Since I take less risk in a retirement account, and manage risk far more aggressively in those accounts, I sold the 50 ISIS that I recently bought near the close after I noticed that it was trading over 14 after buying it a few days ago at 10.45 on 12/3     ISIS PHARMACEUTICALS (ISIS)
I mentioned the reasons for making a sale of those fifty shares and keeping the 50 bought in a taxable account in this post.  Random Observations: Madoff, Sarah, EMO AND EHL/CIT/ISIS/VLO

I discussed AEB and some of the other perpetual preferred stocks, AEH and AEF,  in a comment to this blog. Took Tax Loss on Linta  A comment was made about these other preferred stocks yielding more than AEB.  The current yield differential is about 5%.  AEB is currently at around 11.27% based on its guarantee and price.  AEB Stock Quote - Aegon N V Stock Quote - AEB Quote - AEB Stock Price  AEH does not have a float provision but has a current yield of  16.21% based on the calculation at MarketwatchAEH Stock Quote - Aegon N V Stock Quote - AEH Quote - AEH Stock Price   If I had to choose one, I would pick AEH over AEB because the yield differential of 5% is too much to pay for a floater.  The float provision does have a lot of value in a long term asset allocation model, when part of the criteria is buying some bonds that have inflation protection like a TIP or a WIP.  I do not view it as an either/or proposition.  I view it as limiting my exposure to a disfavored asset class by choosing my buys on an opportunistic basis.  The reason for my disfavor is the lack of a maturity date and the lowly seniority level.  So I am more inclined to add the floaters on an opportunistic basis which fills a niche in my asset allocation and trade the cumulative preferred stocks which has been successful so far for me. I will buy some perpetual preferred that are not floaters, which explains my buys of INZ and IND issued by ING. I am more likely to trade those issues, managing my risks as I did recently for INZ by selling the highest cost shares at a nice profit and keeping the lowest cost shares for the large dividend at my cost and a potential long term gain.  I am open to using my cash flow to buy another preferred and I am always interested in ones yielding more than 15%.  I do not now have a position in either AEH or AEF.  I am also an opportunistic buyer by asset class.  This caused me to be a heavy buyer of senior investment grade bonds in the September to November time frame, floaters in October and November, cumulative REIT preferred stocks since September, and I am now moving into common stocks with my cash flow, starting will small and mid cap stocks whose fortunes are not highly correlated with the economy and other stocks that I am willing to hold for many years after buying at the currently depressed prices.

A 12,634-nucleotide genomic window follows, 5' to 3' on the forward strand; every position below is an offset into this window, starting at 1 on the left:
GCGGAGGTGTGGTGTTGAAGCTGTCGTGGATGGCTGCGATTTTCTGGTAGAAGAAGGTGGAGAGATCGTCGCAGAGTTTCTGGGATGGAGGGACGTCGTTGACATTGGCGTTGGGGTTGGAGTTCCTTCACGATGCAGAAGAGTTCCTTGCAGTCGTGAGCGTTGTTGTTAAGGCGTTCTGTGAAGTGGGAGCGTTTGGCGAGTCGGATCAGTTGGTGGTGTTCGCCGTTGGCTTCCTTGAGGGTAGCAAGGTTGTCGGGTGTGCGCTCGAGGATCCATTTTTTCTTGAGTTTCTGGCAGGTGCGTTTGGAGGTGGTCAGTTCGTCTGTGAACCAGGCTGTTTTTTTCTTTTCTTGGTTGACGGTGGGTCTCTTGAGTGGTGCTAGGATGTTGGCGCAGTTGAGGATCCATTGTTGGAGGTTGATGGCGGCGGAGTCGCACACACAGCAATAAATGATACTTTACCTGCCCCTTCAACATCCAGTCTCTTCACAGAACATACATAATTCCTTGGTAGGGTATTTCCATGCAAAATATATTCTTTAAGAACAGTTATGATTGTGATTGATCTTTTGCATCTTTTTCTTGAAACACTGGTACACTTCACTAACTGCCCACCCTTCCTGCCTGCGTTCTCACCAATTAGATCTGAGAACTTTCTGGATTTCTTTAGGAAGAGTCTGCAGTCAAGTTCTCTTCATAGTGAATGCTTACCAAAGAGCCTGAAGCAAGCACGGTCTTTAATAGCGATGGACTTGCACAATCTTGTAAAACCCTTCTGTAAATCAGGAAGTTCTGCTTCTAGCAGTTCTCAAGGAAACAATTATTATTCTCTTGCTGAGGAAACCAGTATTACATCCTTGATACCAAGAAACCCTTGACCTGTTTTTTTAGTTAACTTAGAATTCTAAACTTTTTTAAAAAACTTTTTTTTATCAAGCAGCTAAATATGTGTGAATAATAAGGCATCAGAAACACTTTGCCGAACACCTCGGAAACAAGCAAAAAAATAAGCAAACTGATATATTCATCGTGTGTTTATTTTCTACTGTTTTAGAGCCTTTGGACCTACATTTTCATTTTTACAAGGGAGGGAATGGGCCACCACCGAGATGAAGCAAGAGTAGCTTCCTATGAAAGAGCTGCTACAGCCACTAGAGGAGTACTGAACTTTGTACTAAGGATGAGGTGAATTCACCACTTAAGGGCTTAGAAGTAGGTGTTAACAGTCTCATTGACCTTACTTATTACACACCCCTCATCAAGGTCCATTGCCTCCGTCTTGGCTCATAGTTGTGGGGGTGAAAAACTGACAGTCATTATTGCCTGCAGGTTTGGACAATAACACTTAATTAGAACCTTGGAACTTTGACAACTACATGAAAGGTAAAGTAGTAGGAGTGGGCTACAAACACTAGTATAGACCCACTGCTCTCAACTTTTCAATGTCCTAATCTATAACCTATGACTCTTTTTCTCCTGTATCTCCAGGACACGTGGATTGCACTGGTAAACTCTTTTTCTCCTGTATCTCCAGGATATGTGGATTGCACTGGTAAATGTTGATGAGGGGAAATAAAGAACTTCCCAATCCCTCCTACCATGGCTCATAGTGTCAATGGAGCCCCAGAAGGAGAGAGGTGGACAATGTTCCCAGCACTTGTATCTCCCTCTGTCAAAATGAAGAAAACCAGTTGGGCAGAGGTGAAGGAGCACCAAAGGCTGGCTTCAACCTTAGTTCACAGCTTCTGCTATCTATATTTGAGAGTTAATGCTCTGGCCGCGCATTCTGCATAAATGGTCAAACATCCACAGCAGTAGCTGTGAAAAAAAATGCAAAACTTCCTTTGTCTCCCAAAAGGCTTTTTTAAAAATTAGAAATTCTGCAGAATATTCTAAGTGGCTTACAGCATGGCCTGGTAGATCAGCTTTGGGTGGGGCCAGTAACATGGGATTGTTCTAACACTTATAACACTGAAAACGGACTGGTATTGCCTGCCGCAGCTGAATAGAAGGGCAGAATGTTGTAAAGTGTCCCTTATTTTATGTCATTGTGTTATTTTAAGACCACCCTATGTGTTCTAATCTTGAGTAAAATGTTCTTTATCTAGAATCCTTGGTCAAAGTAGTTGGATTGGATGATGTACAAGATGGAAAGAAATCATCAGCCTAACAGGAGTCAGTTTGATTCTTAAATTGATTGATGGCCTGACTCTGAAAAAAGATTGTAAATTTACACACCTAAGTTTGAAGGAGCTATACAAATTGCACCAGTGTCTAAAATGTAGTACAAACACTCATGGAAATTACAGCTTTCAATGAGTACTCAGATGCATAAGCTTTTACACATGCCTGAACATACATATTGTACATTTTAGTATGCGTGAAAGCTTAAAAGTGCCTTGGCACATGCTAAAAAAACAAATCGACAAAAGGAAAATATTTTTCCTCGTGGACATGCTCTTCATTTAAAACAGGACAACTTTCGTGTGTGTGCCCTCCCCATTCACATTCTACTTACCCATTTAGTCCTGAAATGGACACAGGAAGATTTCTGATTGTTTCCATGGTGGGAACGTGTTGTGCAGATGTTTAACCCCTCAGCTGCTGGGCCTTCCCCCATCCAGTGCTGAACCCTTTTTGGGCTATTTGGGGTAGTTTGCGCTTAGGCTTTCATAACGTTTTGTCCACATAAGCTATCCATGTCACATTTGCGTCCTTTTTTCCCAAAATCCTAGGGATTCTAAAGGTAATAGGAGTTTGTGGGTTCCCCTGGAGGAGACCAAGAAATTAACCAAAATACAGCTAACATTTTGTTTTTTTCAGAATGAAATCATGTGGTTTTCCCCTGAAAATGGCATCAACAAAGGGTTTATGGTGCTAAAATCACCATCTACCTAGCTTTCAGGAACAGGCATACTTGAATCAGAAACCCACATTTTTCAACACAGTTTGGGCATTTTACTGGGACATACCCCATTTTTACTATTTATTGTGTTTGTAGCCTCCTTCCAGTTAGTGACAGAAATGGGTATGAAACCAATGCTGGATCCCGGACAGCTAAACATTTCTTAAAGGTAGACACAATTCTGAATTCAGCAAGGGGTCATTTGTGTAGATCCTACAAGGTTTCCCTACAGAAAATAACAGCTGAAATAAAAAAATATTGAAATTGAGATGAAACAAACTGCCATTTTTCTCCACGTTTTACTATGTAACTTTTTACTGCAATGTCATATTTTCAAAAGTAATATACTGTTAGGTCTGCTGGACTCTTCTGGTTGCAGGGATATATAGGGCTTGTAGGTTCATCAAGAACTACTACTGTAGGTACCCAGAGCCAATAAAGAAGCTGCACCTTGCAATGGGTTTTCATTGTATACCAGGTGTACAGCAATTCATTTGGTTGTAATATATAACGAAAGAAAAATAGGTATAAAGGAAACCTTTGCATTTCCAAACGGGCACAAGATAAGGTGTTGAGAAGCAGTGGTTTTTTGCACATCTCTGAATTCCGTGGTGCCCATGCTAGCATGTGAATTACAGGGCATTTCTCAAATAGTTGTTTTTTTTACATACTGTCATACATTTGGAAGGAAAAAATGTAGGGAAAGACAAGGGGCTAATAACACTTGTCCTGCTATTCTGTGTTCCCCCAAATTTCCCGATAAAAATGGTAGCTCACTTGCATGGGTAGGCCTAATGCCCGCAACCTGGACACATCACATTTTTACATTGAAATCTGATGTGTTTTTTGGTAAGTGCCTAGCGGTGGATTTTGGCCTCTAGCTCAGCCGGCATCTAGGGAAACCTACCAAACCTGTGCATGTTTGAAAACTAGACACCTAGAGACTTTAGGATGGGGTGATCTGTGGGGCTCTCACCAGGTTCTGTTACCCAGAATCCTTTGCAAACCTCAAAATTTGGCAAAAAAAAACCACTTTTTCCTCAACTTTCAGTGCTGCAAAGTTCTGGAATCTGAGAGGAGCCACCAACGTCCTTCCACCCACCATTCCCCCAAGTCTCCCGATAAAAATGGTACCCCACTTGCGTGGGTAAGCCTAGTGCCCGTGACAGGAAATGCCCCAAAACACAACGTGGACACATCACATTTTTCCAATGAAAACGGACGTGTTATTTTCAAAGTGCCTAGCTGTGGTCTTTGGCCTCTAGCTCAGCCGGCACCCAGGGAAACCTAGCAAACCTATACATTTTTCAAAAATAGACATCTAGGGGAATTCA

The FITCH ratings on the Aegon preference shares is A+, long term. Fitch Corporate

DISCLAIMER: